Siemens' regional HQ is also part of Masdar City. It's a LEED Platinum building with a funnel-shaped courtyard that uses the venturi-effect to force hot air up and out, while cooling the air below and around the complex. The screens also shield it from direct sunlight and help keep cooling costs down. It was designed by Sheppard Robson. Photo ©Darren Bradley

Ferrari World

I also had enough time to check out Ferrari World while I was there. Yes, Abu Dhabi has a Ferrari-themed amusement park. It's on Yas Island, which is billed as "the Entertainment District" of Abu Dhabi. The complex also includes a water park, an absolutely gigantic shopping centre, and of course, a Formula One racetrack that holds a Grand Prix race every year.

Anyway, back to Ferrari World. You access it from the neighboring shopping mall. Like the mall itself, Ferrari World is absolutely ginormous.

Bridge that connects Ferrari World to the mall, and is the principal entrance to the complex. I probably should have held the camera level, though. Photo ©Darren Bradley

Oddly, it actually feels smaller inside than from outside. Usually, it's the other way around with domed buildings - they tend to feel larger inside.

Inside the Ferrari World amusement park. Ferrari may want to stick to cars... I asked them if they had any Porsches. They didn't think I was funny... Photo ©Darren Bradley

Emiratis love shopping malls, yes. This is stating the obvious. And yes, partially it's because they have a lot of disposable income and they enjoy spending it in malls. But also, it's because they are air conditioned, and in many months of the year, it's really the only way to escape the heat.

The same rings true for their amusement parks - many of which are actually also completely enclosed in giant, hangar-like buildings. That explains why Ferrari World is built this way.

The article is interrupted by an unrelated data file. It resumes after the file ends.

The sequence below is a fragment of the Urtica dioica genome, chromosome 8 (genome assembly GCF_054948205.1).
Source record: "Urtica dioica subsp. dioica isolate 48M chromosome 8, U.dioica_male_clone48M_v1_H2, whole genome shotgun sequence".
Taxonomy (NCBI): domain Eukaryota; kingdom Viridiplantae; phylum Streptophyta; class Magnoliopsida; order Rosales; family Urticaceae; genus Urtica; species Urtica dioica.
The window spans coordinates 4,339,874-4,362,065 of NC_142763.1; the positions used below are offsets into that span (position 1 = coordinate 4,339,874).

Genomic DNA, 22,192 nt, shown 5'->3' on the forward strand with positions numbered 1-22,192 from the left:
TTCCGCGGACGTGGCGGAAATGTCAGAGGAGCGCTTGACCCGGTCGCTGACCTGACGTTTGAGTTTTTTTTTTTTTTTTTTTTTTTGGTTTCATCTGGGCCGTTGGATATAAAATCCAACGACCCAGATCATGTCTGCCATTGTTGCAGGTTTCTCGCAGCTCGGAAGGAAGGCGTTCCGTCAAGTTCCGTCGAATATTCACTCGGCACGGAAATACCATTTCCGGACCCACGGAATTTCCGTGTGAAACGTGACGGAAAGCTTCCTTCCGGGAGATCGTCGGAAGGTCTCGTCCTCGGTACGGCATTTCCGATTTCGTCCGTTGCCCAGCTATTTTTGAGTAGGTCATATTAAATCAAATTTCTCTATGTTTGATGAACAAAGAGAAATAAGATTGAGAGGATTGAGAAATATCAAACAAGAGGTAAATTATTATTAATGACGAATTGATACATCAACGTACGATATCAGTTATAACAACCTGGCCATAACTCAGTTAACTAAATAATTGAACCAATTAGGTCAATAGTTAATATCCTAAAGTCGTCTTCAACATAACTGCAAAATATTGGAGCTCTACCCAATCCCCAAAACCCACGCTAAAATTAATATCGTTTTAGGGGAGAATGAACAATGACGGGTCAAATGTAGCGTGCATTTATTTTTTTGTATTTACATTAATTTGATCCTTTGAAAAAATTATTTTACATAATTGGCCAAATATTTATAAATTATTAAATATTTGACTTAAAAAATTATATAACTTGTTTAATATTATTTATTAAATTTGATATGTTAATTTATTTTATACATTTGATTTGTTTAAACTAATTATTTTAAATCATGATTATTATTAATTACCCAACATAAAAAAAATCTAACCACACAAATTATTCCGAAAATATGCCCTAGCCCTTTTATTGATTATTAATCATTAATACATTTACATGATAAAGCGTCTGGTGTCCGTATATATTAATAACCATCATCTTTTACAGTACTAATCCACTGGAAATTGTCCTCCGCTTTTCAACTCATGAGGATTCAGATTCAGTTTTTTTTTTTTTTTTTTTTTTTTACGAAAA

The Ferrari World structure itself is quite impressive. But to be perfectly honest, the inside felt a bit unfinished and sad inside. Several of the rides, including the main roller coaster, were down for maintenance indefinitely. And the place seemed a bit empty. The restaurants were all shuttered, too. There were little miniature Italian cities and landscapes throughout, but they seemed like they were made of papier mâché, and reminded me of a neighborhood miniature golf course. I was expecting something at least on par with Legoland inside, and this was not that at all.

There ARE a few actual Ferraris scattered around to look at, and that was the best part for me. I would have liked to see more. Some of them were actually just mock-ups, rather than actual cars. I was also hoping to get to drive a few, but none were available for that. Just karts...

There were several different gift shops scattered around, too, of course. I was hoping that at least one of them would be selling gear from other Formula One teams or other car marques, but no. All stores carried essentially the same exact Ferrari-branded clothing.

I also asked someone else if they had any Ford GT40s. They didn't find that funny, either.

After my impromptu day on the "entertainment island" of Yas, we started our official tour on the "culture island" Saadiyat. Abu Dhabi is creating entire districts/islands with themes like those above. Saadiyat's concept is still in its infancy, and will ultimately one day contain multiple museums and performing art centers by architects you've heard of, and other cultural institutions. For now, it really only has two that I saw: the Louvre Abu Dhabi and the Manarat Al Saadiyat.

Louvre Abu Dhabi by Jean Nouvel. Photo ©Darren Bradley

I already wrote a dedicated blog post about the Louvre Abu Dhabi, so I won't go into it here. It was my favorite thing in Abu Dhabi. You can find all that here.

Photo ©Darren Bradley

The Manarat Al Saadiyat appears to have been originally intended as a visitor center and temporary exhibition space, until some of the museums like the Louvre Abu Dhabi and the new Guggenheim are built.